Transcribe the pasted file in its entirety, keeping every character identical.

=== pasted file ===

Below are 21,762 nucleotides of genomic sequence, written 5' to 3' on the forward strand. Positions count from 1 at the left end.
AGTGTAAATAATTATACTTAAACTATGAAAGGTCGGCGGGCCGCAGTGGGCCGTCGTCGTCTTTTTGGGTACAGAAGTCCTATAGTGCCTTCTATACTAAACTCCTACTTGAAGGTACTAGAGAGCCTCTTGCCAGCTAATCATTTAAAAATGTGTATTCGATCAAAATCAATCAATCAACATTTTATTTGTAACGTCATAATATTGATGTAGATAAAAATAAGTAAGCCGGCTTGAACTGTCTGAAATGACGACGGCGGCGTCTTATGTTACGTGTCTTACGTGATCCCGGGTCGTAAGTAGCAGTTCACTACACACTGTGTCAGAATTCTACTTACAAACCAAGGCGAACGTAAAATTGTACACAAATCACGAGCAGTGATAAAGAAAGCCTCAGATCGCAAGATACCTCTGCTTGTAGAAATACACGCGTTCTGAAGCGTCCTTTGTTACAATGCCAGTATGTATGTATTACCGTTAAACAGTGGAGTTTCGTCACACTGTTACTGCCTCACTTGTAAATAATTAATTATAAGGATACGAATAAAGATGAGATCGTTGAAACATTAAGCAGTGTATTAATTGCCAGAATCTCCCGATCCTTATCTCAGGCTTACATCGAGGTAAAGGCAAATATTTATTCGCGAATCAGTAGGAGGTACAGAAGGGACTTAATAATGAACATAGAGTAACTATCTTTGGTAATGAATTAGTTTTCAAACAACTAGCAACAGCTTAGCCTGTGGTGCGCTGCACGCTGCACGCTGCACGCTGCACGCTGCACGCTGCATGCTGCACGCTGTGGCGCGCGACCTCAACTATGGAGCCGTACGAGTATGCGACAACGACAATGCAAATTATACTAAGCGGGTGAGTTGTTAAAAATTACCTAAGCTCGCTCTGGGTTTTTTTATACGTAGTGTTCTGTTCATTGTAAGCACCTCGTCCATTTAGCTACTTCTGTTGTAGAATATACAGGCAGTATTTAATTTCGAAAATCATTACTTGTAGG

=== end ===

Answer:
Below are 21,762 nucleotides of genomic sequence, written 5' to 3' on the forward strand. Positions count from 1 at the left end.
AGTGTAAATAATTATACTTAAACTATGAAAGGTCGGCGGGCCGCAGTGGGCCGTCGTCGTCTTTTTGGGTACAGAAGTCCTATAGTGCCTTCTATACTAAACTCCTACTTGAAGGTACTAGAGAGCCTCTTGCCAGCTAATCATTTAAAAATGTGTATTCGATCAAAATCAATCAATCAACATTTTATTTGTAACGTCATAATATTGATGTAGATAAAAATAAGTAAGCCGGCTTGAACTGTCTGAAATGACGACGGCGGCGTCTTATGTTACGTGTCTTACGTGATCCCGGGTCGTAAGTAGCAGTTCACTACACACTGTGTCAGAATTCTACTTACAAACCAAGGCGAACGTAAAATTGTACACAAATCACGAGCAGTGATAAAGAAAGCCTCAGATCGCAAGATACCTCTGCTTGTAGAAATACACGCGTTCTGAAGCGTCCTTTGTTACAATGCCAGTATGTATGTATTACCGTTAAACAGTGGAGTTTCGTCACACTGTTACTGCCTCACTTGTAAATAATTAATTATAAGGATACGAATAAAGATGAGATCGTTGAAACATTAAGCAGTGTATTAATTGCCAGAATCTCCCGATCCTTATCTCAGGCTTACATCGAGGTAAAGGCAAATATTTATTCGCGAATCAGTAGGAGGTACAGAAGGGACTTAATAATGAACATAGAGTAACTATCTTTGGTAATGAATTAGTTTTCAAACAACTAGCAACAGCTTAGCCTGTGGTGCGCTGCACGCTGCACGCTGCACGCTGCACGCTGCACGCTGCATGCTGCACGCTGTGGCGCGCGACCTCAACTATGGAGCCGTACGAGTATGCGACAACGACAATGCAAATTATACTAAGCGGGTGAGTTGTTAAAAATTACCTAAGCTCGCTCTGGGTTTTTTTATACGTAGTGTTCTGTTCATTGTAAGCACCTCGTCCATTTAGCTACTTCTGTTGTAGAATATACAGGCAGTATTTAATTTCGAAAATCATTACTTGTAGG